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Recovery Corps is doubling its volunteer force this fall amid rising cases of alcohol and drug abuse in Minnesota.

The federally funded AmeriCorps program is seeking 100 Minnesotans to mentor peers with substance abuse. The "Recovery Navigators" will work with nonprofits and other local organizations to help people post-treatment, connecting them to resources and other services.

"We know the need is so great across the state of Minnesota," said Alana Stimes, director of program development at Minneapolis-based Ampact, formerly Reading & Math Inc., a nonprofit that works with ServeMinnesota to administer AmeriCorps programs. "Now is the best time to be expanding our scope and having more members serving the recovery community statewide."

In Minnesota, drug overdose deaths jumped by 22% in 2021, the highest rate in at least the last decade and echoing a record rise nationwide in drug overdoses last year.

Recovery Corps, which started five years ago, may be among the lesser-known AmeriCorps programs in Minnesota. But the need for the program has grown and Ampact has replicated it nationally, expanding to Illinois and Virginia.

With the COVID-19 pandemic increasing isolation and loneliness, Stimes said, there's been a spike in drug overdose rates and alcoholism. "The demand [for resources] has definitely only increased" for people who have substance use disorders, she said.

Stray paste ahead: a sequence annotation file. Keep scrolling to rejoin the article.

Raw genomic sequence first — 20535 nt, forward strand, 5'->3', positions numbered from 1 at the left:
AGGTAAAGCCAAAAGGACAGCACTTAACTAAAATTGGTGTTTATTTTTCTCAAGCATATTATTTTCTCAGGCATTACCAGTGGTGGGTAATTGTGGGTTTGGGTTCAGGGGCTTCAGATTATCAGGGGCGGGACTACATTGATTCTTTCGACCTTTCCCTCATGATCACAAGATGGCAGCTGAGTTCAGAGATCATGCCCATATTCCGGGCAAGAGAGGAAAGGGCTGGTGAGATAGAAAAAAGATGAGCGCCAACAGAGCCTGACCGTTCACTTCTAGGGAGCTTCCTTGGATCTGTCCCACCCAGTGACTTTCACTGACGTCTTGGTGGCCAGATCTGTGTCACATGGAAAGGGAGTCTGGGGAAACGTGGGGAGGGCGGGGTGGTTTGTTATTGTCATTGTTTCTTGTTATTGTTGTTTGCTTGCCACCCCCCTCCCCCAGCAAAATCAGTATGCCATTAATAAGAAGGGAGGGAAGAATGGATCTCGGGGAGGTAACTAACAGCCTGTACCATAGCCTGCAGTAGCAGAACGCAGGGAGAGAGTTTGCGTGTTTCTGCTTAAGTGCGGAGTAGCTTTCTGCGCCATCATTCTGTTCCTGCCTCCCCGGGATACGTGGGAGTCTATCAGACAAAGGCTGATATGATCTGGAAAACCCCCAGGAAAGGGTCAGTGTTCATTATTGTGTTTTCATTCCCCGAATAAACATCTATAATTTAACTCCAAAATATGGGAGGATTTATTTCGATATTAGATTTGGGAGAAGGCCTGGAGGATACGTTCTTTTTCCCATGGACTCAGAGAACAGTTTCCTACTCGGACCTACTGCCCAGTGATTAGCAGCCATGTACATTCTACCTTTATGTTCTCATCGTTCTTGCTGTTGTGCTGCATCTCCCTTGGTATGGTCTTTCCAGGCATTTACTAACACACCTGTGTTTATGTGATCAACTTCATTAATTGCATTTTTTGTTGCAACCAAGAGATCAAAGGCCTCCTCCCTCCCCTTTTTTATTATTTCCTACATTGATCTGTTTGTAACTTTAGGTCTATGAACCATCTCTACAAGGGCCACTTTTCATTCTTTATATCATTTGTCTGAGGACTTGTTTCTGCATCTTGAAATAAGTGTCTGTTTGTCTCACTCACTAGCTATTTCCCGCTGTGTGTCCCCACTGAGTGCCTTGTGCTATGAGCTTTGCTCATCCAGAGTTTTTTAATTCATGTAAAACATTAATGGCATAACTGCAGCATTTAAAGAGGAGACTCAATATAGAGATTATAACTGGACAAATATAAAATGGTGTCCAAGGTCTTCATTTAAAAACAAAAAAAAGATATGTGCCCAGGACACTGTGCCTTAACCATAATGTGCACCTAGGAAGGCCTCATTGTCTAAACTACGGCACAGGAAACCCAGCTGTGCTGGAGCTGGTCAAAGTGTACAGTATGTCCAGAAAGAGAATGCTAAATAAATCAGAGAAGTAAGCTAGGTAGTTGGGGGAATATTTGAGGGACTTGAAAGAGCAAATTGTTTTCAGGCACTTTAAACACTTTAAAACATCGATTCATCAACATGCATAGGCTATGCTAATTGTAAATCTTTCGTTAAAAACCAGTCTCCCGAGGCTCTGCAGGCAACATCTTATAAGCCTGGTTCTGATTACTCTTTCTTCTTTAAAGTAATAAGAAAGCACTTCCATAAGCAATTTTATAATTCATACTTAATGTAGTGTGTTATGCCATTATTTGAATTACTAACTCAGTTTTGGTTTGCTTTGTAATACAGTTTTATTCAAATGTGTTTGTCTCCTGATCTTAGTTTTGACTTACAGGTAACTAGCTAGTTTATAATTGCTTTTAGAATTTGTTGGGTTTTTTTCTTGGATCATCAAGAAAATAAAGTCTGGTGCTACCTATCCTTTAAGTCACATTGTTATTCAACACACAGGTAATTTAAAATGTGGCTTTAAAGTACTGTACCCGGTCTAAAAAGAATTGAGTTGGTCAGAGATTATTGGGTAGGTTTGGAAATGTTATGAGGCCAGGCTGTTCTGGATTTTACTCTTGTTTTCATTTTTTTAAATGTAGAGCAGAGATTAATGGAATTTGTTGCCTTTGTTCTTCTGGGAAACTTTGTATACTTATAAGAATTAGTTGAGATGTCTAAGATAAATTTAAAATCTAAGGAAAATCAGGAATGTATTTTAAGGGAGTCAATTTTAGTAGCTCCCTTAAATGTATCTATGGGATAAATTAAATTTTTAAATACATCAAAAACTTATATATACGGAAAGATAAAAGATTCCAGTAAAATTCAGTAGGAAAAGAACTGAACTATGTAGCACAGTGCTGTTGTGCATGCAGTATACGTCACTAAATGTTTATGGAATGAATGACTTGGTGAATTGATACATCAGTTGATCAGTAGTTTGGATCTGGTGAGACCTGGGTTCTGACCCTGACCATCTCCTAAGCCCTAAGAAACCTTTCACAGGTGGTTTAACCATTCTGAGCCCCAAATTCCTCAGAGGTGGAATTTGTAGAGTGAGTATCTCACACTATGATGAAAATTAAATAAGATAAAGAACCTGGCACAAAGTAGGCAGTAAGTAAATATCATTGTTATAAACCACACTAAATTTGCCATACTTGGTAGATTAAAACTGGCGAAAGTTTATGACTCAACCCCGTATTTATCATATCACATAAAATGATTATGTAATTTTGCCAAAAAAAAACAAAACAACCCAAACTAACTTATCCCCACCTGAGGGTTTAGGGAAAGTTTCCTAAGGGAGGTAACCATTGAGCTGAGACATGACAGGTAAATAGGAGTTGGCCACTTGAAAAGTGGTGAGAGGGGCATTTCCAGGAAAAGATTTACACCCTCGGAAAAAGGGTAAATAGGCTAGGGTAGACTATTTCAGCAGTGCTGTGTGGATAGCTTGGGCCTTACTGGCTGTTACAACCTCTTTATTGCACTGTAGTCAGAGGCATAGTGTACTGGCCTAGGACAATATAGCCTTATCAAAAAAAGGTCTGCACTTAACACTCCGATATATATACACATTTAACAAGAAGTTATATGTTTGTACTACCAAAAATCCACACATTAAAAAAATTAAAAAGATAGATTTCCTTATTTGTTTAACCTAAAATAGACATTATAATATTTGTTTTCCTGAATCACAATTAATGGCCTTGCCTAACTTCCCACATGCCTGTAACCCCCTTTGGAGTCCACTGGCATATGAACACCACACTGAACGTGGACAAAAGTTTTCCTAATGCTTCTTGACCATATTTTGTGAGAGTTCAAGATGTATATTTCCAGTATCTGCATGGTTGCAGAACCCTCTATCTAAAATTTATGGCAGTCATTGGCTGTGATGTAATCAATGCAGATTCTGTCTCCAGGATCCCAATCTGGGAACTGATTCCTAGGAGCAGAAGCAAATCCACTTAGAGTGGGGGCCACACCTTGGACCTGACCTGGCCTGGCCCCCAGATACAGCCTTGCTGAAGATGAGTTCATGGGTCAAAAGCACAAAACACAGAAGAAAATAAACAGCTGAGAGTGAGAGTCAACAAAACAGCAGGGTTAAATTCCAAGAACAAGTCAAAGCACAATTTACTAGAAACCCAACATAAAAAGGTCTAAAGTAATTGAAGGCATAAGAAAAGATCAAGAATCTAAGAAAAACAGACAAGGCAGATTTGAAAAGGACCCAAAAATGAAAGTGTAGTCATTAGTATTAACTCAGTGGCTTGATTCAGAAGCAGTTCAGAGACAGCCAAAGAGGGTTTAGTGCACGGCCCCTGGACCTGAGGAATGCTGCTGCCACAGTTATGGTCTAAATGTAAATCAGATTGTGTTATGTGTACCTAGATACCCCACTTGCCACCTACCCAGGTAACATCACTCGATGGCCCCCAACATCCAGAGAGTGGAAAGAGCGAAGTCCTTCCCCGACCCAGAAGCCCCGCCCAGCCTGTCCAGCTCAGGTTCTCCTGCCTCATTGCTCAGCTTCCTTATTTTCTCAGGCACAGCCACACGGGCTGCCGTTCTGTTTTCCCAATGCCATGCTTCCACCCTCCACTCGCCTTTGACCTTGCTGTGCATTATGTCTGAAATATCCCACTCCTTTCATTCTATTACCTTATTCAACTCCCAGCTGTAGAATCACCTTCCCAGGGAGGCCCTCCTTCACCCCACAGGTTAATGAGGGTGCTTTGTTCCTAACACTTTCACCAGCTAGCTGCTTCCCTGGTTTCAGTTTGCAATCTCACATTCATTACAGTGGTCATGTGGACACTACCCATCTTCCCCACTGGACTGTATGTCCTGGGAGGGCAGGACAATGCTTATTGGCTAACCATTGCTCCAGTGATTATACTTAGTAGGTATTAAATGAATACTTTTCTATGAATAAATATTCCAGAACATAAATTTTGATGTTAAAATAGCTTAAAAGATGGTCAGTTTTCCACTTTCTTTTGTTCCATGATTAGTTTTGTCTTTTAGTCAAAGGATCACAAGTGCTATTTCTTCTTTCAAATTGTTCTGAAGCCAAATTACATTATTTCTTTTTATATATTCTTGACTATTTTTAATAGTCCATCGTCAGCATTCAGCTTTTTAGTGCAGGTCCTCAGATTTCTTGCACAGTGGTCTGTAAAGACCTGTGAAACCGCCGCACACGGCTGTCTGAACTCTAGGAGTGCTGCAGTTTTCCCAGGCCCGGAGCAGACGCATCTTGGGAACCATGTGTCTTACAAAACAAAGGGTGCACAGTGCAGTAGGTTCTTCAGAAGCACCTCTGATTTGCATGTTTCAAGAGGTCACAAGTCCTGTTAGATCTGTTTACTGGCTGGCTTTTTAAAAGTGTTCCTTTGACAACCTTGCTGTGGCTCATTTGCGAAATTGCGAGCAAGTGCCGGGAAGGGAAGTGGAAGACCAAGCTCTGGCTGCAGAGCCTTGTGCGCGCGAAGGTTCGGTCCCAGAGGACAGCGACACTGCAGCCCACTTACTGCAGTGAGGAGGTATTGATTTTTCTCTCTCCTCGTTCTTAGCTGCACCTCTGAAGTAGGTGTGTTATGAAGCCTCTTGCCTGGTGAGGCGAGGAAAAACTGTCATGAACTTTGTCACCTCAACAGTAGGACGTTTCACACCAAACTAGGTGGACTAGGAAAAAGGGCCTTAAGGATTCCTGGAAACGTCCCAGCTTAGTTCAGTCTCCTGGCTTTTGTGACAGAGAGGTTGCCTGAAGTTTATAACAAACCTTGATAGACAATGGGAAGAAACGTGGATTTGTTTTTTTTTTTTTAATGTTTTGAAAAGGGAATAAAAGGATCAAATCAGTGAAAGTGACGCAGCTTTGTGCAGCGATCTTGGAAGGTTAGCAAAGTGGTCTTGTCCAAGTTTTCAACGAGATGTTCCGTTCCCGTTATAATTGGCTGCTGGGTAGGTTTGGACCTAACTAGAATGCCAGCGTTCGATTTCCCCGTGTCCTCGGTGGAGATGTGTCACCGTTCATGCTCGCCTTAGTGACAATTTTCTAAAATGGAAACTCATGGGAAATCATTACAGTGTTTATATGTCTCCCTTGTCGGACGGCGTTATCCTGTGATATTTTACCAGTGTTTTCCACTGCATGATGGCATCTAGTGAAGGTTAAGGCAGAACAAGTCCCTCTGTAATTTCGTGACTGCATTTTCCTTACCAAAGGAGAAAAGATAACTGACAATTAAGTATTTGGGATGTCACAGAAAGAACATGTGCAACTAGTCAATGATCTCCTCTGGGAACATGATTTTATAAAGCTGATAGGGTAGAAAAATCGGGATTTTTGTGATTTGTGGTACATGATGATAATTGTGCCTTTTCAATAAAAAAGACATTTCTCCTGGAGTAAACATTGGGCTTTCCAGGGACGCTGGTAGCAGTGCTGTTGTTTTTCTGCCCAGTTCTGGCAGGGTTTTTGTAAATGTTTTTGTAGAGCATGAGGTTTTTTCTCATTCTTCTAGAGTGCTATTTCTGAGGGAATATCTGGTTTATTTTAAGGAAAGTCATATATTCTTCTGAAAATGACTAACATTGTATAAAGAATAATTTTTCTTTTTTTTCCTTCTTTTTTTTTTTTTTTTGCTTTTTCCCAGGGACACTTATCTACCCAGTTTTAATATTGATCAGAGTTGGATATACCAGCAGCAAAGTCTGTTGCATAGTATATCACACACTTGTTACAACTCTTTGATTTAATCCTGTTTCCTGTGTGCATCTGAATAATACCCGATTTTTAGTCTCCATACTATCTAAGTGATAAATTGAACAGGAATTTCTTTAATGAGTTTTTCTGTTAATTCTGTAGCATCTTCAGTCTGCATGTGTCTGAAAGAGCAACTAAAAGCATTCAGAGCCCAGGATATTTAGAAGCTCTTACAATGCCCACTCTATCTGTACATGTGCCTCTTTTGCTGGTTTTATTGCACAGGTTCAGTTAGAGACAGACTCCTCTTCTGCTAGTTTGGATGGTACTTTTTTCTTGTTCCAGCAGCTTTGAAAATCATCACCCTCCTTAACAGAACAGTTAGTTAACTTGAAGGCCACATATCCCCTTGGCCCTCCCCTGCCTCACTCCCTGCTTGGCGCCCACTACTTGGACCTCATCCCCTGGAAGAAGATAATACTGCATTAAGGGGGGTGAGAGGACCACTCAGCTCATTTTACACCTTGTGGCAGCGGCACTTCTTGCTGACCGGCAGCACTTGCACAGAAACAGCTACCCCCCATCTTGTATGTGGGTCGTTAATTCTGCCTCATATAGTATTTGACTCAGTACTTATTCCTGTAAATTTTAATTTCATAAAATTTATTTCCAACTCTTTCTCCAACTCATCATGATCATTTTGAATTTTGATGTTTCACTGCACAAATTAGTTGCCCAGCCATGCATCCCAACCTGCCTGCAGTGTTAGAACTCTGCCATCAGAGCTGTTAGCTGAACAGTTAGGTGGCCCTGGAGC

As with other programs in the AmeriCorps, often referred to as the domestic Peace Corps, Recovery Corps offers its volunteers training, a modest stipend and an educational award of $6,500 to pay for tuition or student loans.

AmeriCorps programs in Minnesota cover everything from tutoring kids in math and reading to working on environmental projects. During the pandemic, new state programs were launched to address emerging issues, including help for nonprofits on the front lines of the pandemic, housing assistance to Minnesotans on the verge of homelessness and the resettlement of Afghan refugees in the state.

The Minnesota Public Health Corps began in August to increase the number and diversity of public health workers as the state faces an urgent staffing crisis.

For more details about Recovery Corps or to apply for the program, go to